A General Introduction has been added to each disease chapter in an attempt to give a brief updated overview of the taxonomic, biological and other characteristics of the virus family or group of bacteria /protozoa that cause disease in livestock and, where relevant, involve wildlife. As the text of the three-volume book Infectious Diseases of Livestock is currently under revision the Editors are aware that there are inconsistencies between the updated introductions to chapters and the content of the chapters themselves. Once the chapters have been updated – a process that is currently underway – these inconsistencies will be removed.

The family Bunyaviridae (from Bunyamwera, a location in Uganda where the type virus was isolated in 1943) is one of the largest virus families with more than 330 animal and plant viruses assigned to five genera: Orthobunyavirus (from the Greek orthos meaning “true or proper”), Phlebovirus (from phlebotomus/sandfly fever), Nairovirus (from Nairobi sheep disease) Hantavirus (from the Hantaan River, Korea, where the type virus was isolated) and Tospovirus (from tomato-spotted wilt, a large group of plant-only pathogens spread by sap-sucking insects) (Table 1).1 The exact number of virus members and organization of this widely divergent and globally spread virus family varies as new members of the family are discovered, or existing known viruses are characterized as members of a particular genus. A further approximately 50 inadequately characterized animal viruses are considered possible members of the family. Most of the known bunyaviruses were discovered in the course of surveys on haematophagous arthropods or wild vertebrates, and have no known medical or veterinary significance (most members of the Orthobunyavirus genus), however a few in the family are highly important pathogens of humans and/or livestock (e.g., Akabane virus, Crimean Congo hemorrhagic fever virus, and Rift Valley fever virus). Of the five genera, four are maintained by alternating replication and transmission cycles in arthropod vectors and mammalian hosts, with the exception of the rodent-borne Hantavirus genus whose members are not known to cause any veterinary disease, but can cause severe renal and respiratory disease in humans (eg., Sin Nombre virus – causing Hantavirus Pulmonary syndrome, and Hantaan virus – leading to Hemorrhagic fever with Renal Syndrome).

Across the Bunyaviridae, key morphological and genomic features unify the family. The viruses are roughly spherical, 80 to 120 nm in diameter, and have a host cell derived bilipid-layer envelope acquired during virion budding and maturation in the cellular golgi compartment.  This lipid envelope is decorated with virus-encoded glycoprotein spikes or peplomers required for virus attachment and infection. Genomes are organized into three-segments, of single-stranded RNA. These segments are named by size and comprise the L (large – encoding the virus polymerase), M (medium – encoding the virus glycoproteins), and S (small – encoding the nucleocapsid protein and other non-structural proteins) all of which are individually encapsidated in ribo-nucleoprotein complexes within the mature virion. Total genome size varies from 11 to 20 kb, and the sizes of the structural proteins and RNA segments vary with the genus.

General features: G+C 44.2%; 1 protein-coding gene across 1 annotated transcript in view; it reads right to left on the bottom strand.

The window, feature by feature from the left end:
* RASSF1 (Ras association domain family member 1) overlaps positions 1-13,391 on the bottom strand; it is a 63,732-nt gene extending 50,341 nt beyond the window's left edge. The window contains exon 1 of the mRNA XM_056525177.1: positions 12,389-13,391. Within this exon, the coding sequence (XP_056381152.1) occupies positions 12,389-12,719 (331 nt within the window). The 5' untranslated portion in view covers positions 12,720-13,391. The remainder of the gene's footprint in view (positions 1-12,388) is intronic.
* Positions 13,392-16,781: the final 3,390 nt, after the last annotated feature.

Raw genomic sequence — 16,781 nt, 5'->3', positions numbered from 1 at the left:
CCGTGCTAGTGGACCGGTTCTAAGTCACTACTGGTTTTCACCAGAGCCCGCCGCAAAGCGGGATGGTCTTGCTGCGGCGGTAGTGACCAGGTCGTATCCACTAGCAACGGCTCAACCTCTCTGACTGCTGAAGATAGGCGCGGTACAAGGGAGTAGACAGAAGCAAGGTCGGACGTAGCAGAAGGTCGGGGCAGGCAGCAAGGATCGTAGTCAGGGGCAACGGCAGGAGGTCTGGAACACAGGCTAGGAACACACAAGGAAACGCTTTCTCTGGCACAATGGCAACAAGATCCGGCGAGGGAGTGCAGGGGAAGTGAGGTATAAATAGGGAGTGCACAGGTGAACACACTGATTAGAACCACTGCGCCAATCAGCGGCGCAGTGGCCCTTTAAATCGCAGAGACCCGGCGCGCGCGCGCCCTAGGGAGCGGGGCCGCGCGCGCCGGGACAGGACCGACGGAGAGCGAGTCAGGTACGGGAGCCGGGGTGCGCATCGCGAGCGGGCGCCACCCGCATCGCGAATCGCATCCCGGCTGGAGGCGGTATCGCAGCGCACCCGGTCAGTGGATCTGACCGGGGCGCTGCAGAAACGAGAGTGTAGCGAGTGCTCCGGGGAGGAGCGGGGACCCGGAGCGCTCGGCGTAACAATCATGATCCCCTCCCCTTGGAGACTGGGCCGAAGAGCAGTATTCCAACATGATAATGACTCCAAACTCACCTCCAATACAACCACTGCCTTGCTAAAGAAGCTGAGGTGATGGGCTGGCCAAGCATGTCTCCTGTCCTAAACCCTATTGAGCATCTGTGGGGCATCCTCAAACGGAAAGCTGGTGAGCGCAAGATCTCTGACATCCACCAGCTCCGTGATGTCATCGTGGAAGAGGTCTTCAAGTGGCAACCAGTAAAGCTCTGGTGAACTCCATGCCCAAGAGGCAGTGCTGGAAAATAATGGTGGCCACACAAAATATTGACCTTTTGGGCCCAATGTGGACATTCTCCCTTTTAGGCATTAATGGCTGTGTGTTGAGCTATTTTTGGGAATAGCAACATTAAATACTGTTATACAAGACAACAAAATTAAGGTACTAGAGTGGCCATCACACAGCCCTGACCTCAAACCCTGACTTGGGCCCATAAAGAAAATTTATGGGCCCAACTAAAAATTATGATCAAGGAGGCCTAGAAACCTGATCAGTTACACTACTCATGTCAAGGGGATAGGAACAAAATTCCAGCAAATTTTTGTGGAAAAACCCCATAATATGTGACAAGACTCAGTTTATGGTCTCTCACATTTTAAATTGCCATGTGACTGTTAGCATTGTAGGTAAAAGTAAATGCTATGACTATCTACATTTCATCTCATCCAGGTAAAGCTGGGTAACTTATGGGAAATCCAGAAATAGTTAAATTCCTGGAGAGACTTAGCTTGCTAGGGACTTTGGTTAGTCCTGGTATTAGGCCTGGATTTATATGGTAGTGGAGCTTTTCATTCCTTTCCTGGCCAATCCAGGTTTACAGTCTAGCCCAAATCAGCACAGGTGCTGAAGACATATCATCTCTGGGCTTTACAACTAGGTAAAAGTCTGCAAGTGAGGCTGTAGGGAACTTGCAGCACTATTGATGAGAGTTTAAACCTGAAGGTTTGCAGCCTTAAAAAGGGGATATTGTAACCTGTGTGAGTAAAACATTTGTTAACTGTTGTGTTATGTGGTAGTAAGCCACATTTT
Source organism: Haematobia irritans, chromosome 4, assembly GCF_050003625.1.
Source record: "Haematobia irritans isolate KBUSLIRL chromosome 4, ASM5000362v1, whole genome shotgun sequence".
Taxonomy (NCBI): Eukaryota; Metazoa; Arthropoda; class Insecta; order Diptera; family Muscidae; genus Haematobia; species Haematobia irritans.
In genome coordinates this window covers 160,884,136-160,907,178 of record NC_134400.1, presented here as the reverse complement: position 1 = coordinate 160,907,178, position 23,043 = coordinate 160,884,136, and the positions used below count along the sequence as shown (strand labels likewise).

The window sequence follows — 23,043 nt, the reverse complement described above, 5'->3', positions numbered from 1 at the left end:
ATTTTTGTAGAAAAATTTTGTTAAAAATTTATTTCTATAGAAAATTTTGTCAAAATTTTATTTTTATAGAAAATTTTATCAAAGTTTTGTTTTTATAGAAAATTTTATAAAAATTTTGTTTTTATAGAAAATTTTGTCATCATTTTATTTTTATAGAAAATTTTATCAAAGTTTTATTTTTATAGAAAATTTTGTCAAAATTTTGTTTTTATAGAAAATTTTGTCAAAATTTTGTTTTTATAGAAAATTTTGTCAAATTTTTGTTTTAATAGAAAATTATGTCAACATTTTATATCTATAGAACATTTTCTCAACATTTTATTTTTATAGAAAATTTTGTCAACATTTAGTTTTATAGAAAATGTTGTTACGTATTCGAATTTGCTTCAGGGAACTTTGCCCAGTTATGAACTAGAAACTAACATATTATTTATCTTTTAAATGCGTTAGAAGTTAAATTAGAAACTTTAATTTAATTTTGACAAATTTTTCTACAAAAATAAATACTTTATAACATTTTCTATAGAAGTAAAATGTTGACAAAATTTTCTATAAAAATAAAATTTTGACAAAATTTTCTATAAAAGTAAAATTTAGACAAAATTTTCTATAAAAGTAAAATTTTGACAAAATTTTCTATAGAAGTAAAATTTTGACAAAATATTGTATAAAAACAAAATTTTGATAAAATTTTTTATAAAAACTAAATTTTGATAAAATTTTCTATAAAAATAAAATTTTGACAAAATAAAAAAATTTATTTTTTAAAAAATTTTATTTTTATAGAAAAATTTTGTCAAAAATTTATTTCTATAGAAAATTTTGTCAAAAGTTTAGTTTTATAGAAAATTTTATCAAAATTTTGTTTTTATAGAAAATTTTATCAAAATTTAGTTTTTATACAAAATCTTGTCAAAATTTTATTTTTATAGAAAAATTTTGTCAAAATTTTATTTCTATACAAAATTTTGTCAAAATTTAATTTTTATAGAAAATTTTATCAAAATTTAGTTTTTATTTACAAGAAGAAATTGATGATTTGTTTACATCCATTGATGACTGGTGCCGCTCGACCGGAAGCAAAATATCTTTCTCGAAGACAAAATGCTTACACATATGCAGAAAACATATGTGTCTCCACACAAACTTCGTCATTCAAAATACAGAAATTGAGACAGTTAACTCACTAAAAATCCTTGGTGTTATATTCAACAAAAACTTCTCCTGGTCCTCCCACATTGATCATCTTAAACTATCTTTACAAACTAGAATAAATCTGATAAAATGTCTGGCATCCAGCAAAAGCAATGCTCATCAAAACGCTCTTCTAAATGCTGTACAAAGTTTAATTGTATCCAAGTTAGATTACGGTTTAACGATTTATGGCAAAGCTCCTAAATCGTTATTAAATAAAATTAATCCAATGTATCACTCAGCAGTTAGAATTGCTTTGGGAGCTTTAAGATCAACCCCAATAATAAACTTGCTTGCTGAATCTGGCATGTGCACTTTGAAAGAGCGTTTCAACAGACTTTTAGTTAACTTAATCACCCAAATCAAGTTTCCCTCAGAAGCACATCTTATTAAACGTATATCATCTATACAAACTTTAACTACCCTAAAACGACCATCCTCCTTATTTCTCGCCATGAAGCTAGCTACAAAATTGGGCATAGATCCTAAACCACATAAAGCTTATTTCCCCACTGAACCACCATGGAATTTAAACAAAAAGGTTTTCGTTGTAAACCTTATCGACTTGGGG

Typically, the genomic RNA of the Bunyaviridae is encoded in the negative-sense (i.e., complementary to mRNA). However, the S segment of the Phlebovirus genome consists of ambisense RNA, i.e. has bi-directional coding, a property which is shared only with the RNA of viruses of the family Bunyaviridae and the unclassified plant pathogen Tenuiviruses. Genome replication and transcription is regulated by conserved residues located in the first 8 to 13 nucleotide bases at the 3’ ends of the RNA segments that are typically conserved at the virus genus level, with a complementary (palindromic) consensus sequence occurring at the 5’ end allowing for the formation non-covalently linked panhandle structures held in a loosely circular structure by nucleocapsd proteins; allowing for recognition and initiation of replication by the virus polymerase.

The approximately 170 viruses of the Orthobunyavirus genus, fall into 19 serogroups of antigenically related viruses, with weak cross-reactivity existing between some groups. The Phlebovirus genus is further divided into a sandfly fever virus group, the mosquito borne Rift Valley fever virus, and the tick-transmitted Uukuniemi virus group, with at least 32 additional ungrouped viruses. The genus Nairovirus contains at least 33 viruses in seven serogroups, and there are at least five serogroups in the genus Hantavirus, with a large and growing list of ungrouped viruses. As virus discovery efforts continue throughout the world, it is certain that the number of viruses within this broad and diverse virus family will continue to grow.

There is a broad tendency for antigenic grouping within genera to correlate with geographic distribution and with the type of vector involved in transmission. Most of the viruses of the family appear to be transmitted by culicine mosquitoes including aedines, but some are transmitted by anopheline mosquitoes. Simbu serogroup bunyaviruses are associated particularly with ceratopogonid midges (Culicoides spp.), while the sandfly fever serogroup of phleboviruses (apart from Rift Valley fever and a few other mosquito-borne viruses), are associated with...

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